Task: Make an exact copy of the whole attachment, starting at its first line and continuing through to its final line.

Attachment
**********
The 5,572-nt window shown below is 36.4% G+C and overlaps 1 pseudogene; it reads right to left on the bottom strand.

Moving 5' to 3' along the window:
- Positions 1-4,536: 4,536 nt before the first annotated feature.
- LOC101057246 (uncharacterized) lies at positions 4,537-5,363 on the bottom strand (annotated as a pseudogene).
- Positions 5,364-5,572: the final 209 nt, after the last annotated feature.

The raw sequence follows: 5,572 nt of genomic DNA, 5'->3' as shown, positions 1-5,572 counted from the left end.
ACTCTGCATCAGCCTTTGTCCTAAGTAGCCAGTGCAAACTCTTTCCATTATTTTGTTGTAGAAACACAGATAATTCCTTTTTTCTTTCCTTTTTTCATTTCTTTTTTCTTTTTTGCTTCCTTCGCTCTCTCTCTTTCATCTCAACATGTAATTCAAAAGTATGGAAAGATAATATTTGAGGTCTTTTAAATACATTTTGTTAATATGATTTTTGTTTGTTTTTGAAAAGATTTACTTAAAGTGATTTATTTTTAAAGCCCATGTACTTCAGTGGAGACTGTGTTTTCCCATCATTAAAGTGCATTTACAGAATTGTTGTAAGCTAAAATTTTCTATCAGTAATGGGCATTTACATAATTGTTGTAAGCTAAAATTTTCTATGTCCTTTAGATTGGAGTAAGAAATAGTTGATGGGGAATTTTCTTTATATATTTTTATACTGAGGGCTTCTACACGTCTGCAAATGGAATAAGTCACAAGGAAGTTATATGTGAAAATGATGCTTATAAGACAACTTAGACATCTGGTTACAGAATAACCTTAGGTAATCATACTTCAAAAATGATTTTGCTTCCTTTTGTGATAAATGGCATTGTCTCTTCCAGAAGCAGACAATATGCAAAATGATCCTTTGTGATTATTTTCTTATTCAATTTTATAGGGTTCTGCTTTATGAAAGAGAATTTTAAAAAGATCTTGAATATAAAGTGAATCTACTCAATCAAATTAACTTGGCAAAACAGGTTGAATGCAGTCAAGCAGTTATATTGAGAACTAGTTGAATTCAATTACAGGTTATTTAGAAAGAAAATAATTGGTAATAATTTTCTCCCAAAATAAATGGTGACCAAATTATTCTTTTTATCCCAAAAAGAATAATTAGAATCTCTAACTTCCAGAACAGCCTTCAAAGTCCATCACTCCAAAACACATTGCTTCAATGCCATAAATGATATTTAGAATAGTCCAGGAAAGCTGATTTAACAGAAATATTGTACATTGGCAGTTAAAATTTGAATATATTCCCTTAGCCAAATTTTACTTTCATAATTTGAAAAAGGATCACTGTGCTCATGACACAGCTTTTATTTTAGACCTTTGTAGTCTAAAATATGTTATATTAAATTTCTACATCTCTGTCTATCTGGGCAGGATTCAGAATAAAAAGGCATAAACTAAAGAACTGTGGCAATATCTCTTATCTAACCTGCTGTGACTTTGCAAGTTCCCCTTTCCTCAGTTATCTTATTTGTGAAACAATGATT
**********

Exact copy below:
The 5,572-nt window shown below is 36.4% G+C and overlaps 1 pseudogene; it reads right to left on the bottom strand.

Moving 5' to 3' along the window:
- Positions 1-4,536: 4,536 nt before the first annotated feature.
- LOC101057246 (uncharacterized) lies at positions 4,537-5,363 on the bottom strand (annotated as a pseudogene).
- Positions 5,364-5,572: the final 209 nt, after the last annotated feature.

The raw sequence follows: 5,572 nt of genomic DNA, 5'->3' as shown, positions 1-5,572 counted from the left end.
ACTCTGCATCAGCCTTTGTCCTAAGTAGCCAGTGCAAACTCTTTCCATTATTTTGTTGTAGAAACACAGATAATTCCTTTTTTCTTTCCTTTTTTCATTTCTTTTTTCTTTTTTGCTTCCTTCGCTCTCTCTCTTTCATCTCAACATGTAATTCAAAAGTATGGAAAGATAATATTTGAGGTCTTTTAAATACATTTTGTTAATATGATTTTTGTTTGTTTTTGAAAAGATTTACTTAAAGTGATTTATTTTTAAAGCCCATGTACTTCAGTGGAGACTGTGTTTTCCCATCATTAAAGTGCATTTACAGAATTGTTGTAAGCTAAAATTTTCTATCAGTAATGGGCATTTACATAATTGTTGTAAGCTAAAATTTTCTATGTCCTTTAGATTGGAGTAAGAAATAGTTGATGGGGAATTTTCTTTATATATTTTTATACTGAGGGCTTCTACACGTCTGCAAATGGAATAAGTCACAAGGAAGTTATATGTGAAAATGATGCTTATAAGACAACTTAGACATCTGGTTACAGAATAACCTTAGGTAATCATACTTCAAAAATGATTTTGCTTCCTTTTGTGATAAATGGCATTGTCTCTTCCAGAAGCAGACAATATGCAAAATGATCCTTTGTGATTATTTTCTTATTCAATTTTATAGGGTTCTGCTTTATGAAAGAGAATTTTAAAAAGATCTTGAATATAAAGTGAATCTACTCAATCAAATTAACTTGGCAAAACAGGTTGAATGCAGTCAAGCAGTTATATTGAGAACTAGTTGAATTCAATTACAGGTTATTTAGAAAGAAAATAATTGGTAATAATTTTCTCCCAAAATAAATGGTGACCAAATTATTCTTTTTATCCCAAAAAGAATAATTAGAATCTCTAACTTCCAGAACAGCCTTCAAAGTCCATCACTCCAAAACACATTGCTTCAATGCCATAAATGATATTTAGAATAGTCCAGGAAAGCTGATTTAACAGAAATATTGTACATTGGCAGTTAAAATTTGAATATATTCCCTTAGCCAAATTTTACTTTCATAATTTGAAAAAGGATCACTGTGCTCATGACACAGCTTTTATTTTAGACCTTTGTAGTCTAAAATATGTTATATTAAATTTCTACATCTCTGTCTATCTGGGCAGGATTCAGAATAAAAAGGCATAAACTAAAGAACTGTGGCAATATCTCTTATCTAACCTGCTGTGACTTTGCAAGTTCCCCTTTCCTCAGTTATCTTATTTGTGAAACAATGATT